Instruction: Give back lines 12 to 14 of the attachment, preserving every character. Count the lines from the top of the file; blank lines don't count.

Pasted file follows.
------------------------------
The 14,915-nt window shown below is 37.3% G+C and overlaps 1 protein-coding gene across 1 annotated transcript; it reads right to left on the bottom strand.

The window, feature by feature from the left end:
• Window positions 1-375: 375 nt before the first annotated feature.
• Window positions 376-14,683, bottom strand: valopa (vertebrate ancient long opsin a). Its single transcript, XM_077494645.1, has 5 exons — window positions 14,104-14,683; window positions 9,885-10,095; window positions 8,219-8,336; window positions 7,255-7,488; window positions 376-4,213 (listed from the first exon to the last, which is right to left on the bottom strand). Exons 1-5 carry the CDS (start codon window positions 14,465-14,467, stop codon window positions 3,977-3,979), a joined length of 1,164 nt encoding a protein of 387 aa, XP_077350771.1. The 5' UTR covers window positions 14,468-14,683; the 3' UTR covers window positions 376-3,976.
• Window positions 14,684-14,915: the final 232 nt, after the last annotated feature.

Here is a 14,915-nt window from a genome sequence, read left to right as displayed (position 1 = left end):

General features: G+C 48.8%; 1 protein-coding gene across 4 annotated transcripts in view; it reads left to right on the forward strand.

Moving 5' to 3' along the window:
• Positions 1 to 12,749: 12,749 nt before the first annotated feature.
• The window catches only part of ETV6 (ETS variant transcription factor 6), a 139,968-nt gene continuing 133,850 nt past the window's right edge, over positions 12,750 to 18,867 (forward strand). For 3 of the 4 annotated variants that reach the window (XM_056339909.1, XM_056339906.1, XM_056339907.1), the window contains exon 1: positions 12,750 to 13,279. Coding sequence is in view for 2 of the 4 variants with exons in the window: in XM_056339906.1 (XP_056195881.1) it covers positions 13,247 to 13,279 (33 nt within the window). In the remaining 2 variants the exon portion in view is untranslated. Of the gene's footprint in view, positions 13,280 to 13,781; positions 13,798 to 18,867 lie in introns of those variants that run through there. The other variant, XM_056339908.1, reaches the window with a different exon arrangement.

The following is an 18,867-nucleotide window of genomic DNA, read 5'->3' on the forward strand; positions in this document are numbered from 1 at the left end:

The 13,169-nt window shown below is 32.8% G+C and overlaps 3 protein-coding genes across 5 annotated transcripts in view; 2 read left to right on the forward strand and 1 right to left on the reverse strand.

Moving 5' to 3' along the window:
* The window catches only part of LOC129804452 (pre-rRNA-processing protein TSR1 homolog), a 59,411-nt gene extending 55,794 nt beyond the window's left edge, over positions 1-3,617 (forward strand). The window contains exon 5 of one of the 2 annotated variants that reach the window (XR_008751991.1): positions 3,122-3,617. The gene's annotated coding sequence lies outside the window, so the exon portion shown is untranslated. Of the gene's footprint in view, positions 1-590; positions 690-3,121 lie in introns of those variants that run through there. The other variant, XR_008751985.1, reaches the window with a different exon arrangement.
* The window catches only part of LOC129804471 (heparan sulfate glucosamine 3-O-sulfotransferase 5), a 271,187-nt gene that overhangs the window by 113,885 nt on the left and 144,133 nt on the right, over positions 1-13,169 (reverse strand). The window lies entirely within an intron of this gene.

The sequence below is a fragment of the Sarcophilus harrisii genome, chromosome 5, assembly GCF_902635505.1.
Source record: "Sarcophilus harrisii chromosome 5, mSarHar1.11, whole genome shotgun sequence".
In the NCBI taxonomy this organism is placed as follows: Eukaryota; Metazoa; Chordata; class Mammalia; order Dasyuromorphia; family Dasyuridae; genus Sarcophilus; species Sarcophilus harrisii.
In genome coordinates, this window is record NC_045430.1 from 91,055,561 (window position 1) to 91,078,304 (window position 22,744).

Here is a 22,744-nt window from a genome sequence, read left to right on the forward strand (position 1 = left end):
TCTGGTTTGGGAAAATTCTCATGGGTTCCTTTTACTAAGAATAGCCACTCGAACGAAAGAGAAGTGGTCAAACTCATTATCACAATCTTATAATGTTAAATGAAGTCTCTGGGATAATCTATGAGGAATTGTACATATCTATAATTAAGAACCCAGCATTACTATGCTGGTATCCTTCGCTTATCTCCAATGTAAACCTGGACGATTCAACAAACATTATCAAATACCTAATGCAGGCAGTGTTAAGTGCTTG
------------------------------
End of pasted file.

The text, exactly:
The 13,169-nt window shown below is 32.8% G+C and overlaps 3 protein-coding genes across 5 annotated transcripts in view; 2 read left to right on the forward strand and 1 right to left on the reverse strand.

Moving 5' to 3' along the window:
* The window catches only part of LOC129804452 (pre-rRNA-processing protein TSR1 homolog), a 59,411-nt gene extending 55,794 nt beyond the window's left edge, over positions 1-3,617 (forward strand). The window contains exon 5 of one of the 2 annotated variants that reach the window (XR_008751991.1): positions 3,122-3,617. The gene's annotated coding sequence lies outside the window, so the exon portion shown is untranslated. Of the gene's footprint in view, positions 1-590; positions 690-3,121 lie in introns of those variants that run through there. The other variant, XR_008751985.1, reaches the window with a different exon arrangement.